So I quoted my therapist in my last post, who was retiring - and yesterday was my very last session. I mentioned that she's both from Chicago and was educated in Chicago, and she definitely sees how the therapeutic community here enables our broken socioeconomic system and culture.
I began seeing her again three years ago, when I saw a banner sign hanging outside an office building, letting me know that she was back in town, after moving her practice to south-central Kentucky for several years.
In fact, it was the day after probably the worst day I'd had in years (nothing to do with Mark or anyone in my life now) - and I was completely spiraling. I had been seeing another therapist at the time, but I saw her banner and it was like a light bulb went on.
I originally saw her in the late 1990s at a local sliding-scale clinic, until she moved into private practice in south-central Kentucky, which was too far for me to drive, especially without health insurance, at the time, and then I moved to Florida for a while.
In fact, I was sitting in the clinic waiting room to see her on the morning of 9/11, watching the Today show air the first footage of the first plane hit the twin towers - a moment we both never forgot (which I've written about before) - and we both agreed would change America forever, likely being used to divide it.
All I can say is, this woman had the ability, on both occasions, to help me normalize/stabilize my life again like no one else.
She's the most consistent therapist I have ever met, professionally and personally practicing what she preaches herself.
She's also a liberal Christian, like me, believing in both science and faith, and that those two things aren't necessarily mutually exclusive, and perhaps simply a matter of perception and subjective interpretation.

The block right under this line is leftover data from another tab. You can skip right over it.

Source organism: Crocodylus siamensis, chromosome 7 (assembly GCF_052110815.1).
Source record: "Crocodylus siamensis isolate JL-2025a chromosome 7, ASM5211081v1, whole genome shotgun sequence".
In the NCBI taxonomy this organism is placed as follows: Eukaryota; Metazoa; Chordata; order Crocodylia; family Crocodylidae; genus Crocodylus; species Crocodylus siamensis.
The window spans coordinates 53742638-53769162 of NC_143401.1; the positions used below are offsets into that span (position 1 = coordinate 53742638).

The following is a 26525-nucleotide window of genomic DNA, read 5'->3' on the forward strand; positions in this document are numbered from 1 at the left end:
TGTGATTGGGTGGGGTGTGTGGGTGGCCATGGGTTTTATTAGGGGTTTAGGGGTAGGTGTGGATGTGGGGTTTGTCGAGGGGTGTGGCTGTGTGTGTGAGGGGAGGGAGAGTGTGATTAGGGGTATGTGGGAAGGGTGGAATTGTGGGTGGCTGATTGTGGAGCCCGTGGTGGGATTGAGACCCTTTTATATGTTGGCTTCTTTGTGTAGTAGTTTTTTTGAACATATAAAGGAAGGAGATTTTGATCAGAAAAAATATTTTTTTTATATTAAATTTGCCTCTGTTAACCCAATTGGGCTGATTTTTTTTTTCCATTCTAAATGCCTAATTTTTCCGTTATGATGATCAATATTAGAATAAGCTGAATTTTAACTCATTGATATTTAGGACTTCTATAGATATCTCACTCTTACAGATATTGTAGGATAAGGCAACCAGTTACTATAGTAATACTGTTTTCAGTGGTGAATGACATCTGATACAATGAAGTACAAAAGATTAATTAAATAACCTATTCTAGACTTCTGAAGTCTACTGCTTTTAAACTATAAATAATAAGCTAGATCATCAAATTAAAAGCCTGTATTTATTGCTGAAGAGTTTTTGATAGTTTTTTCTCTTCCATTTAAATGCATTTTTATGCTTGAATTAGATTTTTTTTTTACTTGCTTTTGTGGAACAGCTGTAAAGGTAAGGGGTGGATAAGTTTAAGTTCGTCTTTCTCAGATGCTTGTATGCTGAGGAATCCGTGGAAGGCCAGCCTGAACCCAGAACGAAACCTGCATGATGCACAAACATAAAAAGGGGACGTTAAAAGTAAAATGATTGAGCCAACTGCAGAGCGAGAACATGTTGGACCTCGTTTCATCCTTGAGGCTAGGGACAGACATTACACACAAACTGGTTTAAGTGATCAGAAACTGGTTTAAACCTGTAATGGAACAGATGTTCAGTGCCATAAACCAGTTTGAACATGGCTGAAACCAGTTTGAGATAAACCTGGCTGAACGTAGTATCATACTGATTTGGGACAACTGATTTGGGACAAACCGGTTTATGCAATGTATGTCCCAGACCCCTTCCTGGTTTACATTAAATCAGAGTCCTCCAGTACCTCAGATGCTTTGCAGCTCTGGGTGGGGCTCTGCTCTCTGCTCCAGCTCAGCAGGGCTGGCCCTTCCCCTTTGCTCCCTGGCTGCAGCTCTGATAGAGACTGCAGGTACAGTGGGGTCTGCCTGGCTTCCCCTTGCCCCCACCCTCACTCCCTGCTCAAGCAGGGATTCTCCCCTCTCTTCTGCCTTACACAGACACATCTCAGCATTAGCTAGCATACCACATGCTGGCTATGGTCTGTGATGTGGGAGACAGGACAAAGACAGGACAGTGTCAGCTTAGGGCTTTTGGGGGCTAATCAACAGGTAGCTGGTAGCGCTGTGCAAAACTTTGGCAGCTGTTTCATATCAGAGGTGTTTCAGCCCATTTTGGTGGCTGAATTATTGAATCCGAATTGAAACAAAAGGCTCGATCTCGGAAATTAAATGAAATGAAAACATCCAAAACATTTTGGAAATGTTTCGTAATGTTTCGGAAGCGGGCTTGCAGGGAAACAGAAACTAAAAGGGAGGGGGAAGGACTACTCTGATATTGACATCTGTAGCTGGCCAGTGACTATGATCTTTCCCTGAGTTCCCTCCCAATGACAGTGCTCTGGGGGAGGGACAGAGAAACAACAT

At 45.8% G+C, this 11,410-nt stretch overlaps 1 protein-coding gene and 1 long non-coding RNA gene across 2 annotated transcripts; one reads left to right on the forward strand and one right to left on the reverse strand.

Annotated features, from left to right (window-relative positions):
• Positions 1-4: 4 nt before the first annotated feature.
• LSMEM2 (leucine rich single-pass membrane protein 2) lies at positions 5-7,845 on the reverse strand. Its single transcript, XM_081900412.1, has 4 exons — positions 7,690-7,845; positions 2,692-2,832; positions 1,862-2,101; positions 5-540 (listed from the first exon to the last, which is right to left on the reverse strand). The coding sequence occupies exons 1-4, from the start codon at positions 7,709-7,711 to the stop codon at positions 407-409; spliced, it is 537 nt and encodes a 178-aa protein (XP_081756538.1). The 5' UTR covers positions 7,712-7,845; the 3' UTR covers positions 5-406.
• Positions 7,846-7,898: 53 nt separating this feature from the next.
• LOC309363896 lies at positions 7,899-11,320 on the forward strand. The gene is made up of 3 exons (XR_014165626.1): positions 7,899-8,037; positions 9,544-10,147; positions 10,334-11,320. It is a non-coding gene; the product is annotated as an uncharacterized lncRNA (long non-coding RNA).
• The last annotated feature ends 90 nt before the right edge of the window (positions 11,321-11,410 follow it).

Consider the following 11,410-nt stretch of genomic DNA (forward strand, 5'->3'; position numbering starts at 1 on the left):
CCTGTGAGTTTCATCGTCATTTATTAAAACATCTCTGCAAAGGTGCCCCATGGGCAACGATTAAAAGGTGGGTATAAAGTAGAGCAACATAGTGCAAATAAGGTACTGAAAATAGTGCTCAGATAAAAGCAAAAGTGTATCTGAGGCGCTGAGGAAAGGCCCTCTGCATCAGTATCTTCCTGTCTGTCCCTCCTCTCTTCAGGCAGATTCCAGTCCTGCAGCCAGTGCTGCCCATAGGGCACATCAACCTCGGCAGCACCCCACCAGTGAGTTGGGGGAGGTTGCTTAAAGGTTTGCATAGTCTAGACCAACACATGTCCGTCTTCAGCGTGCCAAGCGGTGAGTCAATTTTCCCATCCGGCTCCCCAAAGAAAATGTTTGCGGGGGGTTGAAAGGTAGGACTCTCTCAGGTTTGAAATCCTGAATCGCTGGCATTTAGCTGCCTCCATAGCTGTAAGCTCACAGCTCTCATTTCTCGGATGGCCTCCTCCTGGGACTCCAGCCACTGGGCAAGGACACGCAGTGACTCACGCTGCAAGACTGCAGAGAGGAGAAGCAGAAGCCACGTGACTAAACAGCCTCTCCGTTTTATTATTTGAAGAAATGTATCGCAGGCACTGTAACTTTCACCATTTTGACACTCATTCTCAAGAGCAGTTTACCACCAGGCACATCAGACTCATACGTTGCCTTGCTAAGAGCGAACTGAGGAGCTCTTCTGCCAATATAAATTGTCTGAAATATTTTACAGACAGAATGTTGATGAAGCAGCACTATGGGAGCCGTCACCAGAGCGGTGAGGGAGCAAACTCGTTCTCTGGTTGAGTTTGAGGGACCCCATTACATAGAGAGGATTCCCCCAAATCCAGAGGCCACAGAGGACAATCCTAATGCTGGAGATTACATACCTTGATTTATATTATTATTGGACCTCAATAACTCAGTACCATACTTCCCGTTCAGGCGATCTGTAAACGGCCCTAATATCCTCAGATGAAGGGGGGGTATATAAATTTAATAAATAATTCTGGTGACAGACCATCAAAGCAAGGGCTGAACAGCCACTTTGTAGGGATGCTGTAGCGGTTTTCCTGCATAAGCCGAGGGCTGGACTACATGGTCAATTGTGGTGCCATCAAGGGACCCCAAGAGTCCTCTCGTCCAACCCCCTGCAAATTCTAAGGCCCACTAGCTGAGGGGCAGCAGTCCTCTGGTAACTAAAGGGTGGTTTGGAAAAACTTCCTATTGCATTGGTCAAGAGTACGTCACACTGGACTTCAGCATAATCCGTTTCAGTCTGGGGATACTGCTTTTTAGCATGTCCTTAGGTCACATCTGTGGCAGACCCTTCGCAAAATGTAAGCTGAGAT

In fact, we often do call new groundbreaking medical treatments, "scientific miracles," don't we?
Also, Jesus himself was a liberal, by definition - - meaning he interpreted Old Testament law very liberally for social justice reform - even repudiating Levitican and OT law at times, when he felt certain aspects of the man-made OT law and prophets did not "hang on" loving thy neighbor as thyself. (Matthew 22:37-40)
Except she's able to balance her intellect and faith much better than I can - I find those two attributes often fight each other internally, but she has them balanced, in a truly unique and remarkable way.
And when I say she's a liberal Christian, I mean not just a Democrat who believes in equality when it comes to race and faith, but her banner specifically says she's a Christian that welcomes and is trained in treating LGBTQ.
Because, also like me, she believes LGBTQ were "created that way" as a lesson for us to better love our neighbors as ourselves, and to illustrate to us that much like Holy Spirit and "the angels in heaven," the soul/spirit beneath our flesh actually has no gender - a concept which Christ himself hinted at in Matthew 22:30 (but that's another post).
However, she will not discuss faith unless her clients want to, and will never impose her faith on her clients :)
Nevertheless, I told her of my last post and that I think I figured out the exact series of events that caused my social phobia to become more entrenched and permanent - and that I knew what the final straw was, but I had no idea how to fix it